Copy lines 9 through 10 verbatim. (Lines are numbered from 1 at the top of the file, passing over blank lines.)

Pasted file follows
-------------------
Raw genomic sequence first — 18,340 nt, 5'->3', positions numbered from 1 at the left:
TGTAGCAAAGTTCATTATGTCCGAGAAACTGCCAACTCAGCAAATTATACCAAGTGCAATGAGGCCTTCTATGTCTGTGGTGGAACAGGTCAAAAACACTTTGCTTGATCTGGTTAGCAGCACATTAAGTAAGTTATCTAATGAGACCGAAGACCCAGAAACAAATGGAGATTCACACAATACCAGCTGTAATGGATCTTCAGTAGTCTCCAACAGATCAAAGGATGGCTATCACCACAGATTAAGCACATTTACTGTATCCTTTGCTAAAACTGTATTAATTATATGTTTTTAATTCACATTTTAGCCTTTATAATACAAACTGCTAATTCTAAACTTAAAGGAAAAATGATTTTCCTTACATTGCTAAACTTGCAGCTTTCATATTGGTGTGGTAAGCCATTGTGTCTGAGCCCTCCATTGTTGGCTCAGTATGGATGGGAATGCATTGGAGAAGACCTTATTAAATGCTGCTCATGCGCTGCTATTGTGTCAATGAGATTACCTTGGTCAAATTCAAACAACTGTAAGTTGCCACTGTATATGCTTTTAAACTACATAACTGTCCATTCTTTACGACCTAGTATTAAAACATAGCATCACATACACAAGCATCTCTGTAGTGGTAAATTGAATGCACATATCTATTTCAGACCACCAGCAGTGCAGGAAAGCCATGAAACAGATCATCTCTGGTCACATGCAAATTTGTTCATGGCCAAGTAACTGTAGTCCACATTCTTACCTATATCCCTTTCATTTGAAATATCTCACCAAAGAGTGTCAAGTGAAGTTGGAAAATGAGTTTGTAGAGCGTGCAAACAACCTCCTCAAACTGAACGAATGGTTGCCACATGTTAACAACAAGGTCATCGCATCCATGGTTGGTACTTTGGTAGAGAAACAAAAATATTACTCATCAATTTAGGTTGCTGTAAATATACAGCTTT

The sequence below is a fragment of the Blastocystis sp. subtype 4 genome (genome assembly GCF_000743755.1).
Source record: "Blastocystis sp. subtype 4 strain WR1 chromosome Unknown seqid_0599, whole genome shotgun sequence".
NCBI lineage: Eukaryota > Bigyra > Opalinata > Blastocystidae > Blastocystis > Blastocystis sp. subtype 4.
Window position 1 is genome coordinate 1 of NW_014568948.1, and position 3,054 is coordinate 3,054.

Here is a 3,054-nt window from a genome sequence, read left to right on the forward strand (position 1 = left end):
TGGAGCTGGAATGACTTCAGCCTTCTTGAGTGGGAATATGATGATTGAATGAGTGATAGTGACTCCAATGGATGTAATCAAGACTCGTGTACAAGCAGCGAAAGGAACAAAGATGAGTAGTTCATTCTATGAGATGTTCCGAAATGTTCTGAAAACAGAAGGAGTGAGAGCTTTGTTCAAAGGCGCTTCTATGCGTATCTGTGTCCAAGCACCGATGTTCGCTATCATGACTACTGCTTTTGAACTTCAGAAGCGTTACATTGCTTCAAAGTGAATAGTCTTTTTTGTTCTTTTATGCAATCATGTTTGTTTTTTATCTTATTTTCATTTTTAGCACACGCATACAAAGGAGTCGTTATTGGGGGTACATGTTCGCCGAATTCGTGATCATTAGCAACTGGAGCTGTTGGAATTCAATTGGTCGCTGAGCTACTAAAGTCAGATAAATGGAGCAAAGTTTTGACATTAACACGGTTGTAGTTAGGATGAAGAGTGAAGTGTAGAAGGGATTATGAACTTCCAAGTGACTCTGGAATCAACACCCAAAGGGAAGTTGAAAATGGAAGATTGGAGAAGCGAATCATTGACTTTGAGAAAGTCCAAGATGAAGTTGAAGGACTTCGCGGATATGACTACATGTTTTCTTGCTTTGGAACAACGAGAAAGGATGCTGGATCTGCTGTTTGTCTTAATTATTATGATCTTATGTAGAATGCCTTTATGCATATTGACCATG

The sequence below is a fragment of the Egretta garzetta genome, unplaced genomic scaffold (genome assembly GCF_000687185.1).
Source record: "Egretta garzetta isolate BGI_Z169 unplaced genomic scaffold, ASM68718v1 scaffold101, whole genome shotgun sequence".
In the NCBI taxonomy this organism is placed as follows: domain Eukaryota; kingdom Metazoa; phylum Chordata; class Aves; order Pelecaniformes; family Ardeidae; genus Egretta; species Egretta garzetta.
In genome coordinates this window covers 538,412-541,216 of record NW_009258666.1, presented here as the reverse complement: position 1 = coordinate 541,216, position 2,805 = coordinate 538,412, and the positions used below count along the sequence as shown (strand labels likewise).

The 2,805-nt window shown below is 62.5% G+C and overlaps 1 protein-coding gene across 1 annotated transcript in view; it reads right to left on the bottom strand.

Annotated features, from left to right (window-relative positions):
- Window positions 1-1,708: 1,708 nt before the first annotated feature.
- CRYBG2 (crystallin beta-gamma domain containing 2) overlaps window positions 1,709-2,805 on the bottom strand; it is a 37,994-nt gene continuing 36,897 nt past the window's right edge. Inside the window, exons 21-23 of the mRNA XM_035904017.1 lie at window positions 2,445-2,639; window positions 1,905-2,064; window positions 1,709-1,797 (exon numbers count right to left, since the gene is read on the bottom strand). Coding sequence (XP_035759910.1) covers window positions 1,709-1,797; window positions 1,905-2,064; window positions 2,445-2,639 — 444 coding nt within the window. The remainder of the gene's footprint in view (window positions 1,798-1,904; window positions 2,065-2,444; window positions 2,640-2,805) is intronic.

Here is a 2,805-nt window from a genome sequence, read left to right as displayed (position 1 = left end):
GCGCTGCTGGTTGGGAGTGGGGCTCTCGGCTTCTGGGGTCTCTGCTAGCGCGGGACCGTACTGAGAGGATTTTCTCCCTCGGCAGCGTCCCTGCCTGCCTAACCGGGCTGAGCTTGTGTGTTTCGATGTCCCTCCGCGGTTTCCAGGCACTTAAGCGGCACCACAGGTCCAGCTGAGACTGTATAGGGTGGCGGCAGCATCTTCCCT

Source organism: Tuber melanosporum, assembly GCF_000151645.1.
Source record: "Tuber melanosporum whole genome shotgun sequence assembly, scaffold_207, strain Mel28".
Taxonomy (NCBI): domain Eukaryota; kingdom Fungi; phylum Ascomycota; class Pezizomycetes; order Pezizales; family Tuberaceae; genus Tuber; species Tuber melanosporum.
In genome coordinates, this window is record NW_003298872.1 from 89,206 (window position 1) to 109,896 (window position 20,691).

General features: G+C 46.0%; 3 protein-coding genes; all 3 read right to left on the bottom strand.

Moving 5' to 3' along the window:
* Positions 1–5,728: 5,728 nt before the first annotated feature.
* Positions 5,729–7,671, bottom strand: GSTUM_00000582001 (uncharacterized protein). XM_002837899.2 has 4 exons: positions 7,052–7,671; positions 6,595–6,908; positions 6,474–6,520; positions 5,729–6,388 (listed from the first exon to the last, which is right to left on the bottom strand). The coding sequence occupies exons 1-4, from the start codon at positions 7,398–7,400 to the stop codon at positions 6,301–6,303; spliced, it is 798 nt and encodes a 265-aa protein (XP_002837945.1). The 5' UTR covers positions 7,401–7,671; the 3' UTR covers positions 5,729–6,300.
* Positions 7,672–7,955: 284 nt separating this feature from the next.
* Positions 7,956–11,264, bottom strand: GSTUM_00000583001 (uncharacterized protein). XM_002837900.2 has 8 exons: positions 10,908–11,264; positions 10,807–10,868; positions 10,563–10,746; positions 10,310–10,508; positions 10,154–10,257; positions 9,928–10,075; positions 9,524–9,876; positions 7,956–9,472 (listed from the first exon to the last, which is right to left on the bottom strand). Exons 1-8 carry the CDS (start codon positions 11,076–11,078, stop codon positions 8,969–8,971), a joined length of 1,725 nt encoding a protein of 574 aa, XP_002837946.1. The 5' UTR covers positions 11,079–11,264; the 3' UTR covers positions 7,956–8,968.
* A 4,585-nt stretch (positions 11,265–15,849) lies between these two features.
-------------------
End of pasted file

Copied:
The sequence below is a fragment of the Egretta garzetta genome, unplaced genomic scaffold (genome assembly GCF_000687185.1).
Source record: "Egretta garzetta isolate BGI_Z169 unplaced genomic scaffold, ASM68718v1 scaffold101, whole genome shotgun sequence".